We could fully fund our newsrooms — from salaries and benefits to notepads and pens — if we had 60,000 people supporting us through digital subscriptions. Roughly 15,000 do so today, so we’d need to earn the support of about 45,000 more…
The Bee says it would have to quadruple its number of digital subs to make ends meet without print or ad revenue. If they have a similar plan for Boise, quadrupling the number of subscribers would be a big goal.
In Sacramento, McClatchy plans to increase subscribers by doing quick hits of coverage on topics to see what sticks. If it doesn’t work, they move on.
Implicit in the McClatchy strategy: Print is dead. We’re on to the next.
But what happens if 25% of your revenue comes from print advertising (and, presumably, an additional amount from print subscriptions and single-copy sales)… and someone comes along looking to steal your market share?
McClatchy’s model is currently built on the premise their outlet is the only print-heritage newsroom in a market. In Boise, that suddenly isn’t true.
The Idaho Press is working a very aggressive plan, is spending money to win market share. If it depletes the revenue base for the Statesman, it’s fair to worry that another round of cuts could come — in a newspaper that has trimmed its staff so many times that it now has fewer journalists than my former employer KTVB (it once wasn’t even close).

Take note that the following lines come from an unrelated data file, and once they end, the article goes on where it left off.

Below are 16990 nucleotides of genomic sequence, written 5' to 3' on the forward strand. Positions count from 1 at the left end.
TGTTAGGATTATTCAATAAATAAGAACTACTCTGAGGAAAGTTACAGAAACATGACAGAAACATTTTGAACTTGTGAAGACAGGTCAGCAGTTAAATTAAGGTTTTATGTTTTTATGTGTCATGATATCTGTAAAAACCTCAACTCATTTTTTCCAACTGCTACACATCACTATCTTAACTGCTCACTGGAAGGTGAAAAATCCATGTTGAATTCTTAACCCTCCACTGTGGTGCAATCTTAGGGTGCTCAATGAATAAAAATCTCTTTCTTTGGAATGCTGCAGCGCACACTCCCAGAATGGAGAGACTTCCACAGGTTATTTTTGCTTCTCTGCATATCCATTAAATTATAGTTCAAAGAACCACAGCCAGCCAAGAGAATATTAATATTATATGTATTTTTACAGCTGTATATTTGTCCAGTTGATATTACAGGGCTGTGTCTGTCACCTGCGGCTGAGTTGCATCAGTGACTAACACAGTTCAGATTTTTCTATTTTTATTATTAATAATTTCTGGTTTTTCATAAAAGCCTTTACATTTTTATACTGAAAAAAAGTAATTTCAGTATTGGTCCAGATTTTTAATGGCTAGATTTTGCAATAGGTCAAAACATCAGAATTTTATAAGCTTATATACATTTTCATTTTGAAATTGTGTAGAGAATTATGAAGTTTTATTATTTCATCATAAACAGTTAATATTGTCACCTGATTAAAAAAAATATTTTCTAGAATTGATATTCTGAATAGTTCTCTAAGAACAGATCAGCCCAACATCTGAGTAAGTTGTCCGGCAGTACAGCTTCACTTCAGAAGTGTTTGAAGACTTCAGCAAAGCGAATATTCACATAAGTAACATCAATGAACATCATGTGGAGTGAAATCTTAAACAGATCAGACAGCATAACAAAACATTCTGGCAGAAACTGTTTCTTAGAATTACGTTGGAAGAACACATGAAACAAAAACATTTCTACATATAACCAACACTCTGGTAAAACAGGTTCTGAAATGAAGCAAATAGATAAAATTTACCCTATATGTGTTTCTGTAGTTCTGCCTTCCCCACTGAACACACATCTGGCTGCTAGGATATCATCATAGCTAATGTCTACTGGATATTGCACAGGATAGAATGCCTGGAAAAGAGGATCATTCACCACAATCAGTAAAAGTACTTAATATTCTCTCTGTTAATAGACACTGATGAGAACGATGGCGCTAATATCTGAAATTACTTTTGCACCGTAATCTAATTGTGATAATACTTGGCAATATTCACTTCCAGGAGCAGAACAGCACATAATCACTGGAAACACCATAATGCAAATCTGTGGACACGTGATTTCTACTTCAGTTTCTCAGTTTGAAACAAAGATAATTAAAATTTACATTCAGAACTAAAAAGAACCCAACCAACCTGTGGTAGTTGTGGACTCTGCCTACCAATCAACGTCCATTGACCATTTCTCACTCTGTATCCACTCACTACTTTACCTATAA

It doesn’t take many folks who decide to switch from Idaho Statesman print to Idaho Press to quickly drive down the Statesman’s circulation and print advertising base.
And, as noted in my disclosure above, the Statesman seems to be focused on scraping a lot of content from other places to do quick “read, confirm, write” type stories. It layers these on with perhaps one major investigative or in-depth piece per day. The Idaho Press, on the other hand, appears to be taking a more traditional approach with the “soup to nuts” product of days past.
The Idaho Press will also have a significantly later print deadline since they print the paper in their own building here in the metro area, instead of shipping it in from down the road. During Boise State football season, it stands to reason the Idaho Press will be the only printed paper with game coverage from the night before.
The Statesman still has some talented local journalists doing great coverage. With the addition of Idaho Press resources, residents in the area are better served — but that only is true if both outlets can survive without cuts.
For it to be a war, two parties have to engage. Will the Idaho Statesman be able to fight off the threat? Or could Boise become a one newspaper town — with the upstart from Nampa winning the day?
Don Day is a 2018 Stanford John S. Knight Fellow. He has twenty years experience in media — leading teams, producing award-winning journalism and innovating in the digital journalism space. He currently is the publisher of BoiseDev.com.